CANNOT RULE OUT A HIKE
At its May 2-3 meeting, the Fed approved its 10th straight rate increase since March 2022, but in doing so shifted tactics from a clear tightening path to a more ambiguous, “meeting-by-meeting” approach that in theory would allow incoming data to shape policy choices.
Left unstated is how reactive policymakers would be in the face of certain data points – stickier inflation, for example, or stronger-than-anticipated job growth in both April and May – and investor views of the outcome of the June meeting have been volatile as a result.
In the last two weeks, contracts tied to the federal funds rate have jumped from pricing in a rate-hike pause this month, to pricing in an increase, to, even after the jobs report, again seeing the Fed as likely to “skip” a hike at the upcoming meeting only to deliver one again in July, and then start cutting rates in November.
Fed Chair Jerome Powell and others insist that sort of erratic path is not their base case. The intent, rather, is to reach a “sufficiently restrictive” policy rate and remain there until it is clear inflation is falling towards the Fed’s 2% target. Inflation is currently more than twice that level.
Economists, including veteran Fed watchers, are also divided between those who see inflation and the economy on the verge of a fast slowdown, those who see the central bank as still poised to hike given inflation’s persistence, and a few who see the Fed managing aptly towards a “soft landing” in which the economy and inflation slow without triggering a recession.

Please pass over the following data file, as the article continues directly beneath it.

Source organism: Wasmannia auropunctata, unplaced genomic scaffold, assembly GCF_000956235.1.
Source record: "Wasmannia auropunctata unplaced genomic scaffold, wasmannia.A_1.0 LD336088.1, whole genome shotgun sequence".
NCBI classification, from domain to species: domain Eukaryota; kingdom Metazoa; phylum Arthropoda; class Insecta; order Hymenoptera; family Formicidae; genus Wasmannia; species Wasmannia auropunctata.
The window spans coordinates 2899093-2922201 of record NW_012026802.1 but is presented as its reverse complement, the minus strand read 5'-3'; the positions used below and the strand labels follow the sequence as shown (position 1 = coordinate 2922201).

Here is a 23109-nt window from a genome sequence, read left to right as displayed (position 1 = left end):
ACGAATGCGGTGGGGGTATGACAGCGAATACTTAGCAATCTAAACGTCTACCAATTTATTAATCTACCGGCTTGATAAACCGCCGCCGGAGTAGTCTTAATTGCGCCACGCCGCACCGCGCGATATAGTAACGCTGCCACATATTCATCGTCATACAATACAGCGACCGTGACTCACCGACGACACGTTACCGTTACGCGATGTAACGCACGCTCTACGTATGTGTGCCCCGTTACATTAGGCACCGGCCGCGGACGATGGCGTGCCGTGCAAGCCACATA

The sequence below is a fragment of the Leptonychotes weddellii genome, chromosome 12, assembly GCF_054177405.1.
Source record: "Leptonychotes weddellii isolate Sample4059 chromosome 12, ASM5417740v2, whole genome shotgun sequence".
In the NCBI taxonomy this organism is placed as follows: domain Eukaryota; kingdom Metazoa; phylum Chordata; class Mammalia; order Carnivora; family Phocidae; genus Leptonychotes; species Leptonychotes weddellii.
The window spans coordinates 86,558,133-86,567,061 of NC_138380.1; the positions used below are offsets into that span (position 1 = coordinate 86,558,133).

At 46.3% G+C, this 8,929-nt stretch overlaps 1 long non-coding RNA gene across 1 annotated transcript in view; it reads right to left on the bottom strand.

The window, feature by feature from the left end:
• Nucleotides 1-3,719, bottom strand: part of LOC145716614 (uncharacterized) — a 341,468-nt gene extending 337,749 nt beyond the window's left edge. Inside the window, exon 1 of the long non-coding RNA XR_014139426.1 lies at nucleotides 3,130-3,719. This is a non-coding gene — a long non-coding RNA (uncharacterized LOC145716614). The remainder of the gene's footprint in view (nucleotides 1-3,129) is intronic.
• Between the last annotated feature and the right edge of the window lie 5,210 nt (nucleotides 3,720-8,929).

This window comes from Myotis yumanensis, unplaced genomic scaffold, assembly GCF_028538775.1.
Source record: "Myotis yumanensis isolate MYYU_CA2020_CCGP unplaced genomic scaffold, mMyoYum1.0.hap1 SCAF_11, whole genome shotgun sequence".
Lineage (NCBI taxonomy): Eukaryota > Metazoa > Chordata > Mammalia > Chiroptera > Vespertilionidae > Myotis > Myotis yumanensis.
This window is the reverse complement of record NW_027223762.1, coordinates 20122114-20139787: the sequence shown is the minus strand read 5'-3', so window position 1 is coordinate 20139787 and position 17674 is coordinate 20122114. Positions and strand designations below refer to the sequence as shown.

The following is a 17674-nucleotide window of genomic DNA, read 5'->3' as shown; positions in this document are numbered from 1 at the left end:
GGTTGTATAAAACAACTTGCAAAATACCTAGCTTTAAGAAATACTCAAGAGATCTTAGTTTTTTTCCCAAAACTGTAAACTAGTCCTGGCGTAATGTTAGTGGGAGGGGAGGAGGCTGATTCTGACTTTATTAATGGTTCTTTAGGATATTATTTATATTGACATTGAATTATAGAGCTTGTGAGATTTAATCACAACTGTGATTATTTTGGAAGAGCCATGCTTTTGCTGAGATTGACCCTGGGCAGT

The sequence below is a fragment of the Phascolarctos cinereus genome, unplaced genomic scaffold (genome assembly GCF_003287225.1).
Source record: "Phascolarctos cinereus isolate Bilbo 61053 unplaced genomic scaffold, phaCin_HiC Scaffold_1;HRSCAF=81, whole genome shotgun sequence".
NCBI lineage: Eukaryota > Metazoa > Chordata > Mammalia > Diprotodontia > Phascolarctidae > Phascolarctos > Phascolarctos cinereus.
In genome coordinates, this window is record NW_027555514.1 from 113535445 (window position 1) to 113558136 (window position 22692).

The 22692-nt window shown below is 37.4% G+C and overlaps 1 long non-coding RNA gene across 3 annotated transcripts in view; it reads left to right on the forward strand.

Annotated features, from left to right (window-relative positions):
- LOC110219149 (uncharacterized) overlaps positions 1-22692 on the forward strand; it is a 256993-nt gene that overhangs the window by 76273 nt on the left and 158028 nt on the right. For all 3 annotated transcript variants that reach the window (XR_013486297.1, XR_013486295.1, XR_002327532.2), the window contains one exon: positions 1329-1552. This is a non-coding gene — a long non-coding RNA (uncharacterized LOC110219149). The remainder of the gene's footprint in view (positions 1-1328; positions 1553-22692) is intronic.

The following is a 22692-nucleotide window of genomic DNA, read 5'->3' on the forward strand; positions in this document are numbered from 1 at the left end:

Opinions have been shifting quick. The release of a Labor Department report on Wednesday that showed an unexpected jump in job openings weighed towards a rate increase given the Fed’s focus on the strength of the job market; remarks by Fed Governor and vice chair nominee Philip Jefferson later that day tilted towards a pause when he said “skipping a rate hike at a coming meeting would allow the committee to see more data” before deciding if tighter policy was even needed.
For Larry Meyer, a former Fed governor who analyzes monetary policy for his Washington-based consulting firm, the jump in job openings “pushed us over the edge” to believe the central bank will raise rates again in June.
But “that doesn’t mean we have great conviction” about the outcome, he wrote.
At the other end of the spectrum, Ian Shepherdson, the chief economist at Pantheon Macroeconomics, in a briefing this week checked off a laundry list of signs the economy is flailing, from weakening business investment to soured small business sentiment to a drop in real-time measures of things like restaurant dining, a proxy for the sort of services spending that may need to cool for inflation to fall.
Still, Shepherdson’s Fed outlook was framed with a similar lack of certainty – a victory, in a way, for a central bank trying to avoid making promises.
“I do think they are done” with rate increases, he said, but “I cannot rule out another hike in June.”
Source: Reuters (Reporting by Howard Schneider; editing by Paul Simao)